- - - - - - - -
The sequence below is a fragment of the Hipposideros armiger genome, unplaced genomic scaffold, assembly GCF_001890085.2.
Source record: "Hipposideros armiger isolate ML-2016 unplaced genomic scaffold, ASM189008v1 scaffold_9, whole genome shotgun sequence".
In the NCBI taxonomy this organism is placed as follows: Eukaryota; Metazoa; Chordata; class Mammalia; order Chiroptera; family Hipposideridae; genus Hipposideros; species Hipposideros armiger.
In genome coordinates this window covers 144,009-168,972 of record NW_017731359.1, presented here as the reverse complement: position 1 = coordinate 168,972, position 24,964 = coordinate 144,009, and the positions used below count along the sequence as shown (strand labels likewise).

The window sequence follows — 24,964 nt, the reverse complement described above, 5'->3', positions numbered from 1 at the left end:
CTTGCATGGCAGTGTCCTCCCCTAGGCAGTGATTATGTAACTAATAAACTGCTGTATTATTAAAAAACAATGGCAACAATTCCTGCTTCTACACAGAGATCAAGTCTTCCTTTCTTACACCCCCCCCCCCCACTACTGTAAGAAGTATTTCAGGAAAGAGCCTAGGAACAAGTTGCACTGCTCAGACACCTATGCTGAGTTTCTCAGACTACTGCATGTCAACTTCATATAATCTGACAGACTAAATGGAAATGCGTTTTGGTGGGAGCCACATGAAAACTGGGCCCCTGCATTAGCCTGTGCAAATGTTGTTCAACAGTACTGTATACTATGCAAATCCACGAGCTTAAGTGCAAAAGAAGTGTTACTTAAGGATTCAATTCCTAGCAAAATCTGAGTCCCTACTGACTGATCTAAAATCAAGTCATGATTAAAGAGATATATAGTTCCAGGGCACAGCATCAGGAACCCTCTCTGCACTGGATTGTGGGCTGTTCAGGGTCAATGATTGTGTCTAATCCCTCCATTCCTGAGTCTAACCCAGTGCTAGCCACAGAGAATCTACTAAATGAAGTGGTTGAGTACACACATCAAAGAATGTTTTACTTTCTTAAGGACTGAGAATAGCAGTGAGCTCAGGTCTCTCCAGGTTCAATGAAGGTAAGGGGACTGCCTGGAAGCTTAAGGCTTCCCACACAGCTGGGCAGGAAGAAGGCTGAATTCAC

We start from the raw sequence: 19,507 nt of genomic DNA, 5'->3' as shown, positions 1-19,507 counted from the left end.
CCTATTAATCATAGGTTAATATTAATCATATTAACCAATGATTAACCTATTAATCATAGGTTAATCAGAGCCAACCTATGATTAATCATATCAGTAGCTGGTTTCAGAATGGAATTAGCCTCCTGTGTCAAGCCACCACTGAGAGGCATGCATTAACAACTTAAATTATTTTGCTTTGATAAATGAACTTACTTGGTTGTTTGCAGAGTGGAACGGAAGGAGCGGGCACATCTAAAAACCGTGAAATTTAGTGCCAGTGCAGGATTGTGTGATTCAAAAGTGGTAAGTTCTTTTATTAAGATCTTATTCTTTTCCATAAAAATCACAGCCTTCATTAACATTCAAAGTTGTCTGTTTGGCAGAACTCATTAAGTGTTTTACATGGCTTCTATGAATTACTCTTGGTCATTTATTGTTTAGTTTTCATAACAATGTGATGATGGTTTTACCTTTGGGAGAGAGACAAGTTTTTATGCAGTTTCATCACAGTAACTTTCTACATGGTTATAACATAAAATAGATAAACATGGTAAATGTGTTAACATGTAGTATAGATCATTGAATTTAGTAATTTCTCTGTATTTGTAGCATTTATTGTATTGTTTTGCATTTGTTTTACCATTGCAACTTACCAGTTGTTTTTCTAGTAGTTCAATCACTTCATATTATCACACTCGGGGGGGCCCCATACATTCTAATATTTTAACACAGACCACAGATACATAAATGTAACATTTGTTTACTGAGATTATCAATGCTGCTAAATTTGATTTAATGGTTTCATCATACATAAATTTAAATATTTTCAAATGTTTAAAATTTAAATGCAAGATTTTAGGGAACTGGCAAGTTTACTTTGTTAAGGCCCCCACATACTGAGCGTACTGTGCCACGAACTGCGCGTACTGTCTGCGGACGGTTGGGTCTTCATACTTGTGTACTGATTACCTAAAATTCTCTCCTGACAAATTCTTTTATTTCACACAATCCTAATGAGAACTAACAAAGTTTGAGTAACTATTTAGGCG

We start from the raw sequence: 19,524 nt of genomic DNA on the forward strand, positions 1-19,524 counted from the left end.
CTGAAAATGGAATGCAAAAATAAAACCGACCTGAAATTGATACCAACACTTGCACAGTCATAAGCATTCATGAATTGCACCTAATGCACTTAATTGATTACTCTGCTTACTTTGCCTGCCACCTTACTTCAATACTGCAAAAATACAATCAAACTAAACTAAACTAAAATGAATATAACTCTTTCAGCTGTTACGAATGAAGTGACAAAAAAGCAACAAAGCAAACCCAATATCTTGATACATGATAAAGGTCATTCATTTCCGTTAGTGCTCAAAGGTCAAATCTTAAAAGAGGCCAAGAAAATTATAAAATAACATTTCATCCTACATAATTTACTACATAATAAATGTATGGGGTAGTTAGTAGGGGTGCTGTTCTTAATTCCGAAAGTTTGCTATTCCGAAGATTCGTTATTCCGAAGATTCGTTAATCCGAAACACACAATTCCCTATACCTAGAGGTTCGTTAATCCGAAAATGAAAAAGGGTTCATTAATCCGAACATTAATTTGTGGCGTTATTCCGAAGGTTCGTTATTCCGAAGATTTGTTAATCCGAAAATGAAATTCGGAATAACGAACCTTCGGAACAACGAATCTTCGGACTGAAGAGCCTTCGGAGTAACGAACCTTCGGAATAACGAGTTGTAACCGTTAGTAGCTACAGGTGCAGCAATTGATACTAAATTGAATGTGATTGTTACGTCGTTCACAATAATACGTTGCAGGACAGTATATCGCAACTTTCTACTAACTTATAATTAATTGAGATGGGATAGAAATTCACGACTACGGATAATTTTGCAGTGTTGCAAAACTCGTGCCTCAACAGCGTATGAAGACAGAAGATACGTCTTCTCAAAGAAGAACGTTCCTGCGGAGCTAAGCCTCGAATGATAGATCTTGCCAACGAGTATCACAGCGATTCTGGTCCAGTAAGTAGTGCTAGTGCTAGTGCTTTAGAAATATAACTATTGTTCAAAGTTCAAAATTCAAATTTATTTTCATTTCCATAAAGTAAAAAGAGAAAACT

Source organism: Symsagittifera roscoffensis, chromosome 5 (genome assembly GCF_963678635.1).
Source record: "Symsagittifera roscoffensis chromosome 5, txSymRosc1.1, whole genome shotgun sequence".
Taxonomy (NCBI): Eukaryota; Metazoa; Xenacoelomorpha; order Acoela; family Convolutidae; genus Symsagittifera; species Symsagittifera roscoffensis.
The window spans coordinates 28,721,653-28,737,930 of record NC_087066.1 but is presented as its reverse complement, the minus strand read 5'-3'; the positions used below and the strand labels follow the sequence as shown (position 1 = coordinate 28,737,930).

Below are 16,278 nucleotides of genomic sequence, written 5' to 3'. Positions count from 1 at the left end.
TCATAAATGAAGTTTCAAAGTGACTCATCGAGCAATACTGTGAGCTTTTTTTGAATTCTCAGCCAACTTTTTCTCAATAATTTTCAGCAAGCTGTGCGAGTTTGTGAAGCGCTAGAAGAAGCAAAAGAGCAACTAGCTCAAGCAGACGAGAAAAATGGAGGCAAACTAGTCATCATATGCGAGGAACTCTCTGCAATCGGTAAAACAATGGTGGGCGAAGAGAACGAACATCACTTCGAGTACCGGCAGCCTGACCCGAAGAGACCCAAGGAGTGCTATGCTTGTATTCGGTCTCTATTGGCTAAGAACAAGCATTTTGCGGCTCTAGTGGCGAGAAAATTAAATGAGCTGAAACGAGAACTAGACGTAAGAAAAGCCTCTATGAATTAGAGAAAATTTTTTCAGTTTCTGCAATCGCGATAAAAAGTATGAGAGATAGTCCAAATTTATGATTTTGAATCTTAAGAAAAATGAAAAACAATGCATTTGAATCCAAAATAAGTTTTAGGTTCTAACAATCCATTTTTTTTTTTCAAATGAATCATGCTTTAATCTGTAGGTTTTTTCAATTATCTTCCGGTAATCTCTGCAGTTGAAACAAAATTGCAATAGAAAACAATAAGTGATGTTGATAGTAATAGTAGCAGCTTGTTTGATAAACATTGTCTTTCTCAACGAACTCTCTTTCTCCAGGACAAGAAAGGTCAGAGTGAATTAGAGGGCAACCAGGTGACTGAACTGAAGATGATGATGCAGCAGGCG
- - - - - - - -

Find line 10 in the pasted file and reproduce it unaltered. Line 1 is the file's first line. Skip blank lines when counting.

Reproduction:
CTGAAAATGGAATGCAAAAATAAAACCGACCTGAAATTGATACCAACACTTGCACAGTCATAAGCATTCATGAATTGCACCTAATGCACTTAATTGATTACTCTGCTTACTTTGCCTGCCACCTTACTTCAATACTGCAAAAATACAATCAAACTAAACTAAACTAAAATGAATATAACTCTTTCAGCTGTTACGAATGAAGTGACAAAAAAGCAACAAAGCAAACCCAATATCTTGATACATGATAAAGGTCATTCATTTCCGTTAGTGCTCAAAGGTCAAATCTTAAAAGAGGCCAAGAAAATTATAAAATAACATTTCATCCTACATAATTTACTACATAATAAATGTATGGGGTAGTTAGTAGGGGTGCTGTTCTTAATTCCGAAAGTTTGCTATTCCGAAGATTCGTTATTCCGAAGATTCGTTAATCCGAAACACACAATTCCCTATACCTAGAGGTTCGTTAATCCGAAAATGAAAAAGGGTTCATTAATCCGAACATTAATTTGTGGCGTTATTCCGAAGGTTCGTTATTCCGAAGATTTGTTAATCCGAAAATGAAATTCGGAATAACGAACCTTCGGAACAACGAATCTTCGGACTGAAGAGCCTTCGGAGTAACGAACCTTCGGAATAACGAGTTGTAACCGTTAGTAGCTACAGGTGCAGCAATTGATACTAAATTGAATGTGATTGTTACGTCGTTCACAATAATACGTTGCAGGACAGTATATCGCAACTTTCTACTAACTTATAATTAATTGAGATGGGATAGAAATTCACGACTACGGATAATTTTGCAGTGTTGCAAAACTCGTGCCTCAACAGCGTATGAAGACAGAAGATACGTCTTCTCAAAGAAGAACGTTCCTGCGGAGCTAAGCCTCGAATGATAGATCTTGCCAACGAGTATCACAGCGATTCTGGTCCAGTAAGTAGTGCTAGTGCTAGTGCTTTAGAAATATAACTATTGTTCAAAGTTCAAAATTCAAATTTATTTTCATTTCCATAAAGTAAAAAGAGAAAACT